To me, the most important step in this entire process is finding a really good quality chicken.  I just recently went to my local butcher on West Randolph and picked up a whole Amish chicken.  Not only does this type of chicken have a hormone/antibiotic free flesh, but also, provides a very meaty bird.  There is nothing more irritating than cutting into a chicken to find that there is hardly any meat on your soon to be dinner.  When butchering the bird, I prefer to leave all cuts bone-in and skin-on.  This imparts a great flavor and an immense amount of moistness to the meat.  After you have butchered that of your chicken, rub your pieces with olive oil and sprinkle with liberal amounts of salt and pepper.  Lastly, sprinkle with your favorite mixture of minced herbs and roast in the oven for 30-35 minutes. 

While the chicken is cooking, I take advantage of this downtime and start getting my filling for the potpie prepped and cooked.  Cover the bottom of a heavy-bottomed pan with olive oil and a teaspoon of butter and start rendering some bacon cut into lardons.  After the bacon has rendered and is crispy, remove it so that you can sauté your vegetables in progression.  I always start with my aromatics—onions, carrots, celery and then garlic.  From there, you may add in any vegetables that you like.  Next, start on your cream-based filling.  Traditionally, this process begins with a roux to thicken some chicken stock and/or milk.  My approach toward this is to simply pour a quart of heavy cream into a medium saucepan and bring to a boil over medium heat.  The cream will continue to raise twice its size amidst the boil and then collapse; it should do this 2 times and then be perfectly reduced.  Turn off the burner and set aside to rest.  From there, check on those vegetables of yours and make sure that they are browning nicely.  Of course, when browning anything there is going to be a brown film in the bottom of the pan—take this time to deglaze the pan with some sherry. Sprinkle with a little more fresh herbs and then add the cream reduction to the pan of vegetables.  When the smells in your house begin to make your neighbors jealous, you can give yourself a pat on the back and then take a bite in front of them.  After the chicken has become all browned and cooked through, set aside to rest.  Next, peel up the skin, cube up the chicken off the bone and toss into the vegetable cream sauce.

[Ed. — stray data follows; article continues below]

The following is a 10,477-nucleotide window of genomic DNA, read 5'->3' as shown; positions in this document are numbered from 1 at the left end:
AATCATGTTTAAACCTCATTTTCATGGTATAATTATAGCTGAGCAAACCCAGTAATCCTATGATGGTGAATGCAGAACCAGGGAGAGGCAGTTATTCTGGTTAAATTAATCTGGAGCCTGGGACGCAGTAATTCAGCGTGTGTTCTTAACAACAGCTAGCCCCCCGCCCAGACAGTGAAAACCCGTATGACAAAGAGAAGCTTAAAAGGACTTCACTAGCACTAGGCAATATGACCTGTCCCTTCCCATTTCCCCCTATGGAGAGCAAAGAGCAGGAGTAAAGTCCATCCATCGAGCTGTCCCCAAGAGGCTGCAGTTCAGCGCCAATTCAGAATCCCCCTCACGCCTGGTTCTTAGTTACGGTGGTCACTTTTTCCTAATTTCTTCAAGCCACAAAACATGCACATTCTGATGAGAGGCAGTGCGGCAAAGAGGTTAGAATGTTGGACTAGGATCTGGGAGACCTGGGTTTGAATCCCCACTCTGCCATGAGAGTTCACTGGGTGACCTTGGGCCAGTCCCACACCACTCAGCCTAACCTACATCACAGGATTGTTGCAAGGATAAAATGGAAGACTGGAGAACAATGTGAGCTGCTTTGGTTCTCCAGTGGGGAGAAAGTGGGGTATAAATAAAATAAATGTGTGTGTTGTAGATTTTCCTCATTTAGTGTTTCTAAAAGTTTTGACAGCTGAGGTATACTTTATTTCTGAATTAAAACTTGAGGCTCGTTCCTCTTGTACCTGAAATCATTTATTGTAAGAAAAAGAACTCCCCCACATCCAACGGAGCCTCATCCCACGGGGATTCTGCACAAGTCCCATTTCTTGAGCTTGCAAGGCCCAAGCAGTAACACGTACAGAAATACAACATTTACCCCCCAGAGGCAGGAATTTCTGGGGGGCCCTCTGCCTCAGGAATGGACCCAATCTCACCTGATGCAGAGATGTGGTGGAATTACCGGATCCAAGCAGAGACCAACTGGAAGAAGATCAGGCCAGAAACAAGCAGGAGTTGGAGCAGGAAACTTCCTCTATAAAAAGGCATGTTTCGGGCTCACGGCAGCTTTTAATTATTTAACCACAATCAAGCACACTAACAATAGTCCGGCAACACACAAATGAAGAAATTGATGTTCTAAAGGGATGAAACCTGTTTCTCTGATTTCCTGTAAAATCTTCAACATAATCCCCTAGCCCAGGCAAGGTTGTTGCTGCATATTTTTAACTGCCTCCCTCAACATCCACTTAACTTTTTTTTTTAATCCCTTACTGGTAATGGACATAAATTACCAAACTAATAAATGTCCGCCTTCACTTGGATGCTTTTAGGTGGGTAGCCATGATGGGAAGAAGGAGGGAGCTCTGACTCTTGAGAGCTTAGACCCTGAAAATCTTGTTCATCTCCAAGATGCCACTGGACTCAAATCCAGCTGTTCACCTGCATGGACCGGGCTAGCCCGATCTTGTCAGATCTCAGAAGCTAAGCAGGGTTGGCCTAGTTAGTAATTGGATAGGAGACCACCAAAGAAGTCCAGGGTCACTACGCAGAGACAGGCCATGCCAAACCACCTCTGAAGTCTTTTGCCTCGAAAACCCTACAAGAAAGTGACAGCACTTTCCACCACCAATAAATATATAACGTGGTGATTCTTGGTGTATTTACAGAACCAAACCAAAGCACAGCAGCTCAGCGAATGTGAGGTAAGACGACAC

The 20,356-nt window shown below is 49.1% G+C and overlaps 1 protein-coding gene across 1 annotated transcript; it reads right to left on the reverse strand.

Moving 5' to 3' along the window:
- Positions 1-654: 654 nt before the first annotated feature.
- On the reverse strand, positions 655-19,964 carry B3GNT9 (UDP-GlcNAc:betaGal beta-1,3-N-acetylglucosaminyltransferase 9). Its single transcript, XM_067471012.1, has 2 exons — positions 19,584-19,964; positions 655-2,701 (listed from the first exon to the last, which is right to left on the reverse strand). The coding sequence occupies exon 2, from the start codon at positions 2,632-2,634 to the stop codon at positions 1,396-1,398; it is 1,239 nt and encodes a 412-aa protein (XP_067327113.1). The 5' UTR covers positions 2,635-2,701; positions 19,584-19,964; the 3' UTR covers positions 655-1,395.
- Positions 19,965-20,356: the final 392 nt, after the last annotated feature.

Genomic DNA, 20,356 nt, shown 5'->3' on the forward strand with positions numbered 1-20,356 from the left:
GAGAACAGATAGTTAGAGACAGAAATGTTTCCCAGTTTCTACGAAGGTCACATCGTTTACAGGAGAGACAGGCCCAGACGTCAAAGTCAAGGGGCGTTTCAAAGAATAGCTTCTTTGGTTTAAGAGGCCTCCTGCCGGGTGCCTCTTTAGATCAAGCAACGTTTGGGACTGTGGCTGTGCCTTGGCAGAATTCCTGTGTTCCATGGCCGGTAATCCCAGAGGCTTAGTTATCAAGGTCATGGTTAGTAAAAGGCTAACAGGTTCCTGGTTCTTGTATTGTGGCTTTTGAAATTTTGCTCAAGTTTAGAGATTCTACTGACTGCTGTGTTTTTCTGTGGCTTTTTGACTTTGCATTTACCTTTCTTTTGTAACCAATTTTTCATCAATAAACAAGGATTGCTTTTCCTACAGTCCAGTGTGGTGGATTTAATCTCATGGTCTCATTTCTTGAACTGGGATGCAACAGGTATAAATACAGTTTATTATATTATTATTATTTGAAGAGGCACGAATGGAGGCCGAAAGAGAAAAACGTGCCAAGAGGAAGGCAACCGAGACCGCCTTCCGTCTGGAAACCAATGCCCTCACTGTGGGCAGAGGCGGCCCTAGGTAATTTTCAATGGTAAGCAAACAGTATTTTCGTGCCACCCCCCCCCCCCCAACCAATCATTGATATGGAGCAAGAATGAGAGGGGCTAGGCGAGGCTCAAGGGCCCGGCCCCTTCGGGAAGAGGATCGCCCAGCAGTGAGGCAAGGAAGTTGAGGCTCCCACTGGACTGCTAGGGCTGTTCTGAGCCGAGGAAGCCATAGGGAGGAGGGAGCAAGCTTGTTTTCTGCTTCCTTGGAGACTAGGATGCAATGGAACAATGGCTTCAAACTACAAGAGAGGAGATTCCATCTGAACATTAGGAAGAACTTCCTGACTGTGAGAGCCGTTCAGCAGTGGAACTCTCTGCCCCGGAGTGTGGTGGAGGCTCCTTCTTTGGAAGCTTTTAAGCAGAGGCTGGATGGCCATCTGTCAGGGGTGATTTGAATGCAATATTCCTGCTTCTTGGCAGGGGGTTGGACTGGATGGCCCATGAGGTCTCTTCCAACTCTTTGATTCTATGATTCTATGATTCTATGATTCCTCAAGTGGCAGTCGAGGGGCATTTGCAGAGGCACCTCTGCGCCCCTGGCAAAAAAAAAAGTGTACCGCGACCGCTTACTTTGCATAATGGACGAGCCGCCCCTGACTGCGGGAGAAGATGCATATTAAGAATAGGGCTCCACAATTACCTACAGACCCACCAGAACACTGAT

Finally, take some store-bought puff pastry and roll out to fit your ovenproof baking dish.  Rub the perimeter of the baking dish with a beaten egg and then fit your puff pastry cap to the dish.  Brush the outside of the pastry with the rest of the beaten egg, sprinkle with salt and pepper and bake until puffed and golden.  Not only will this dish make you want to hibernate in the house until it’s gone; it will warm the soul and give you an immense sense of accomplishment.  Hopefully you all enjoy this dish as much as I do.  


Rainy Day Snack~

There is nothing more gratifying than a simple chicken salad on a cold, rainy day.  As always, I try to give all standard recipes somewhat of a “face-lift”; so this curried chicken salad with an apple and jicama slaw is just the way to go about it.

In an attempt to save some of my secrets, I will tell you what I do as opposed to give up the recipe, tee hee.  I start out by picking out some bone-in, skin-on chicken breasts and roast them with a bit of olive oil and salt and pepper (at 425F….also, rub some curry powder underneath the skin of the breast).  After they have cooked, allow them to rest so that they can re-absorb some of their juices.  Remove the skin and cut the chicken into cubes, off of the bone.

Next, whip up your favorite “chicken salad” dressing and mix that with the chicken.  I will say, my mother used to make her chicken salads with Miracle Whip–this probably explains why I hated chicken salad growing up.  To me, there is nothing more suitable than REAL mayonnaise.  If you make your own, even better.

Now for the slaw….you basically want to make a “matchstick” cut on that of your apple and jicama.  In other words, julienne both of them.  For those of you who have not had jicama, it is the love child of an apple and potato and it is amazing.  Again, for the dressing of your slaw, use whatever you would like.  Some people prefer a “sweet and sour” slaw–it is whatever you fancy.  I fancy a buttery croissant to absorb the remnants of my chicken salad and slaw, so that is what the picture will display.  I also pair it with a roasted corn and bluberry salad amidst the summer time–the accompaniments will change with the seasons, of course.  I hope you enjoy this as much as I do.

Caleb Fortney~